As asynchronous implementation increase flexibility in scheduling, students around the world are able to work at their own convenience. However, such techniques deviate from some of the strict wording of the definition of a closed laboratory experience. However, by relaxing some of the constraints in the definition, many of the benefits afforded by the closed laboratory setting can be retained even in an asynchronous learning network.

This paper documents the use of the WebCT quiz tool to provide a programmed learning style of presentation that combines tutorial, hands-on practice, and assessment to simulate the closed laboratory experience. This approach is a compromise between the closed laboratory setting and an open laboratory style (where students are provided little or no help in completing an assignment) that can easily be implemented in an asynchronous learning network. The use of the WebCT quiz tool as a programmed learning guide allows students to work through an assignment in a step-by-step fashion, at their own time and pace, without the frustration of being unable to complete a critical step that would prevent them from finishing the assignment.


Programmed learning techniques were popularized in the 1960s, based largely on the work of B. F. Skinner. In this approach to education, a cognitive domain is divided into small presentation units, sometimes called frames. The frames are sequenced so knowledge units required for subsequent frames are mastered before they are needed. Two modes of programmed learning are generally identified, linear and branching. Both Personalized System of Instruction (PSI) and Computer Aided Instruction (CAI) have made use of both of these techniques for many years (Pettijohn, 1998).

The WebCT platform’s quiz tool provides a simple and effective tool to implement the linear model of programmed learning. The WebCT quiz can be configured to present one question at a time, allowing small portions of a learning unit to be presented. This fulfills the first requirement of the programmed learning technique. Each question may contain a description of a concept, or simply present a task to be completed. Each frame of the presentation ends with some type of assessment. This could be a simple yes/no, multiple choice, short answer, or even paragraph style question that would allow a complete program or code fragment to be pasted into the answer area.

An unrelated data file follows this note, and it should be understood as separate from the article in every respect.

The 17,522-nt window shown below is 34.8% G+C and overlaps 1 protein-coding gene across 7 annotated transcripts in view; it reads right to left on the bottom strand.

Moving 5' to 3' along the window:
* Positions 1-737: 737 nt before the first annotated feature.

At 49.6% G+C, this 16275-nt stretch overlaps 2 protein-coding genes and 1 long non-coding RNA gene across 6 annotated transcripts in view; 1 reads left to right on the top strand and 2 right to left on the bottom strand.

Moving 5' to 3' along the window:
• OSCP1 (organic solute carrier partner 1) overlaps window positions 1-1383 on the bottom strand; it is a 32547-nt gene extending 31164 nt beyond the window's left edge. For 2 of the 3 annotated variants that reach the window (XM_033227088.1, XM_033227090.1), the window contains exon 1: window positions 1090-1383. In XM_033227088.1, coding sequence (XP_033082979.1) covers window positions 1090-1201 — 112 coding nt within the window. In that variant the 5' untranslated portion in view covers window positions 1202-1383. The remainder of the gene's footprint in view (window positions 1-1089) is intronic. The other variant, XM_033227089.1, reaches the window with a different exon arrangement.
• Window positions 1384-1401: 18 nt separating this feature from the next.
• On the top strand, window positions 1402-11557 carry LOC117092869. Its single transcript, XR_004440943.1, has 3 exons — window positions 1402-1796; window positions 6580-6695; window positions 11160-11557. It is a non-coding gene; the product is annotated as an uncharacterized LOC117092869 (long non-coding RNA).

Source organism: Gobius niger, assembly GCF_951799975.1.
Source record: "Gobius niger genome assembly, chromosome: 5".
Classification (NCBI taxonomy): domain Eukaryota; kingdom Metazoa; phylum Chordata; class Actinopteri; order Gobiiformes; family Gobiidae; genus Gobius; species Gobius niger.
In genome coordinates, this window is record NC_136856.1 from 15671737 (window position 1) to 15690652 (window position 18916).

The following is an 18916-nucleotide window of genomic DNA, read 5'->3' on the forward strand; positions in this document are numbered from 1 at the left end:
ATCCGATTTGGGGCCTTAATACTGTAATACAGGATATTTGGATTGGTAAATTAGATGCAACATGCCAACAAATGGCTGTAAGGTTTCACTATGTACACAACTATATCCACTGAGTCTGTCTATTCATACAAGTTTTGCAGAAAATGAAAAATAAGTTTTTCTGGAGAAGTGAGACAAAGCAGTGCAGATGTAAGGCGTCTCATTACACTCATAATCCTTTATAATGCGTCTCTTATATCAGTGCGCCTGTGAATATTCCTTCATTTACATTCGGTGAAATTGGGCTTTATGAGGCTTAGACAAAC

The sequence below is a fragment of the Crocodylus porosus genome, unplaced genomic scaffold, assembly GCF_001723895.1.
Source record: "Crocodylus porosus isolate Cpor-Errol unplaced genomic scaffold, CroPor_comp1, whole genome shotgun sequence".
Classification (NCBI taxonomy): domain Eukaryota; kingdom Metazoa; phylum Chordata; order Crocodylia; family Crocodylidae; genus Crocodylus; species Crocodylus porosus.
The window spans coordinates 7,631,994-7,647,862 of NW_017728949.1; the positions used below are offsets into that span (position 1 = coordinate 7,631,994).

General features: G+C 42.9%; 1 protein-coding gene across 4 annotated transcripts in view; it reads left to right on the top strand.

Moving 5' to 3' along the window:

Once a question has been answered, a typical CAI system calls for analysis of the answer and perhaps employing branching techniques to provide custom feedback to students. In the linear model, the system simply moves on to the next question. Since the WebCT quiz module does not analyze the responses to individual questions until the entire quiz is completed and submitted for grading, immediate feedback can only be general in nature and must be supplied as part of the next question to be presented. This supplies reinforcement when correct answers are given, and offers an opportunity to present essential information to facilitate progress through subsequent frames.

Simulating the Closed Laboratory using Programmed Learning Techniques in WebCT

Closed laboratory exercises designed to supplement introductory programming classes typically involve the following activities: detection and correction of basic programming errors (syntax), locating and correcting errors in logic (semantics), synthesis and modification of code (program design and maintenance). Successful completion of these tasks often requires a multiple step solution. To ensure students can progress through each step, instructors are present in the closed laboratory setting to provide assistance when required. The major barrier to converting a traditional closed laboratory assignment to an asynchronous format is the absence of this immediate help. Without the availability of an instructor, students may be unable to complete a critical task and thus to progress through subsequent stages of the assignment.

One possible solution is to employ programmed learning techniques with feedback and reinforcement. Using this approach, the individual steps of a task are presented in sequential learning frames. Each frame includes the presentation of some new idea or a task to be performed. Each frame ends with a question that must be answered before proceeding to the next. By anticipating the critical points in an assignment, solutions needed to progress through the multi step task can be included at the beginning of the next frame, thus providing immediate encouragement for those students who successfully complete each step. More importantly, it allows a student who has answered a question incorrectly (or not at all) to view a correct response and make the appropriate adjustments to their program, allowing them to continue with the next step. Although a branching model of programmed learning would provide more individualized feedback, the linear model is sufficient in most cases to replace the role of the instructor in the closed laboratory setting.

Although designed to administer quizzes via the World Wide Web, the WebCT quiz tool can be used to implement a closed laboratory assignment in a linear style programmed learning module. It also enables quizzes to be presented in two basic modes: one question may be presented at a time, or all questions may be viewed as a single webpage. To use this tool to create a programmed learning module, the questions must be viewed one at a time. It is also desirable to control the order in which the frames are viewed. The quiz tool can be configured to prevent students from revisiting a question once it has been skipped or answered. This feature also allows the module to be used as an evaluation tool.

The one shortcoming of the WebCT quiz tool as a platform for the presentation of a programmed learning module, is its inability to immediately evaluate each response and provide customized feedback. Quizzes administrated via the WebCT quiz tool are not graded until all questions are answered and the student submits the quiz for grading. This means that feedback must be of a general nature and must be included at the start of the next frame.